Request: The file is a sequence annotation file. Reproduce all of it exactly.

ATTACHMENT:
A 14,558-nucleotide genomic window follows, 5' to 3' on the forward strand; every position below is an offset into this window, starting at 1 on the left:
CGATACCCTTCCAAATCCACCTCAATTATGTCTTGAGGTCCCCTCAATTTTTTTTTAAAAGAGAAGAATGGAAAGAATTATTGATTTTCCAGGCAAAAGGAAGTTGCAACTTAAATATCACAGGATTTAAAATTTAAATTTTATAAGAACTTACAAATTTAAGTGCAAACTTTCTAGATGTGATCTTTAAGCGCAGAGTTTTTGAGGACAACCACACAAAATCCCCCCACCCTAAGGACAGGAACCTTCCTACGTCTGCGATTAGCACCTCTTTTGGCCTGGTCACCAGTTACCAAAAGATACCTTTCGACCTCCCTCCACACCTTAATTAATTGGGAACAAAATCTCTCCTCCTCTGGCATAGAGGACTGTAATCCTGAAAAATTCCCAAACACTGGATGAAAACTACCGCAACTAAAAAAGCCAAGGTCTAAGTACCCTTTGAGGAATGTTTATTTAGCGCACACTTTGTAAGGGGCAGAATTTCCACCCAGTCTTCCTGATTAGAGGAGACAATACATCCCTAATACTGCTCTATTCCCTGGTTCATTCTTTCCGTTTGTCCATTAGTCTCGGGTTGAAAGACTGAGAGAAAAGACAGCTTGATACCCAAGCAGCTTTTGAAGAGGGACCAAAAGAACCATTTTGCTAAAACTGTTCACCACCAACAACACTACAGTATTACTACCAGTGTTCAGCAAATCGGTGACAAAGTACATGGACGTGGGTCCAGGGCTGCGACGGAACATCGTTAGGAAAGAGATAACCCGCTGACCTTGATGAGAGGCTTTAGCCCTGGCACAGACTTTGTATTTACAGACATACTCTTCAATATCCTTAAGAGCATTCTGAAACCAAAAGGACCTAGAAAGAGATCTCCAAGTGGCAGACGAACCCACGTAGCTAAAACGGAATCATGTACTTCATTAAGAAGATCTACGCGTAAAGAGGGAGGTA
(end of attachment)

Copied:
A 14,558-nucleotide genomic window follows, 5' to 3' on the forward strand; every position below is an offset into this window, starting at 1 on the left:
CGATACCCTTCCAAATCCACCTCAATTATGTCTTGAGGTCCCCTCAATTTTTTTTTAAAAGAGAAGAATGGAAAGAATTATTGATTTTCCAGGCAAAAGGAAGTTGCAACTTAAATATCACAGGATTTAAAATTTAAATTTTATAAGAACTTACAAATTTAAGTGCAAACTTTCTAGATGTGATCTTTAAGCGCAGAGTTTTTGAGGACAACCACACAAAATCCCCCCACCCTAAGGACAGGAACCTTCCTACGTCTGCGATTAGCACCTCTTTTGGCCTGGTCACCAGTTACCAAAAGATACCTTTCGACCTCCCTCCACACCTTAATTAATTGGGAACAAAATCTCTCCTCCTCTGGCATAGAGGACTGTAATCCTGAAAAATTCCCAAACACTGGATGAAAACTACCGCAACTAAAAAAGCCAAGGTCTAAGTACCCTTTGAGGAATGTTTATTTAGCGCACACTTTGTAAGGGGCAGAATTTCCACCCAGTCTTCCTGATTAGAGGAGACAATACATCCCTAATACTGCTCTATTCCCTGGTTCATTCTTTCCGTTTGTCCATTAGTCTCGGGTTGAAAGACTGAGAGAAAAGACAGCTTGATACCCAAGCAGCTTTTGAAGAGGGACCAAAAGAACCATTTTGCTAAAACTGTTCACCACCAACAACACTACAGTATTACTACCAGTGTTCAGCAAATCGGTGACAAAGTACATGGACGTGGGTCCAGGGCTGCGACGGAACATCGTTAGGAAAGAGATAACCCGCTGACCTTGATGAGAGGCTTTAGCCCTGGCACAGACTTTGTATTTACAGACATACTCTTCAATATCCTTAAGAGCATTCTGAAACCAAAAGGACCTAGAAAGAGATCTCCAAGTGGCAGACGAACCCACGTAGCTAAAACGGAATCATGTACTTCATTAAGAAGATCTACGCGTAAAGAGGGAGGTA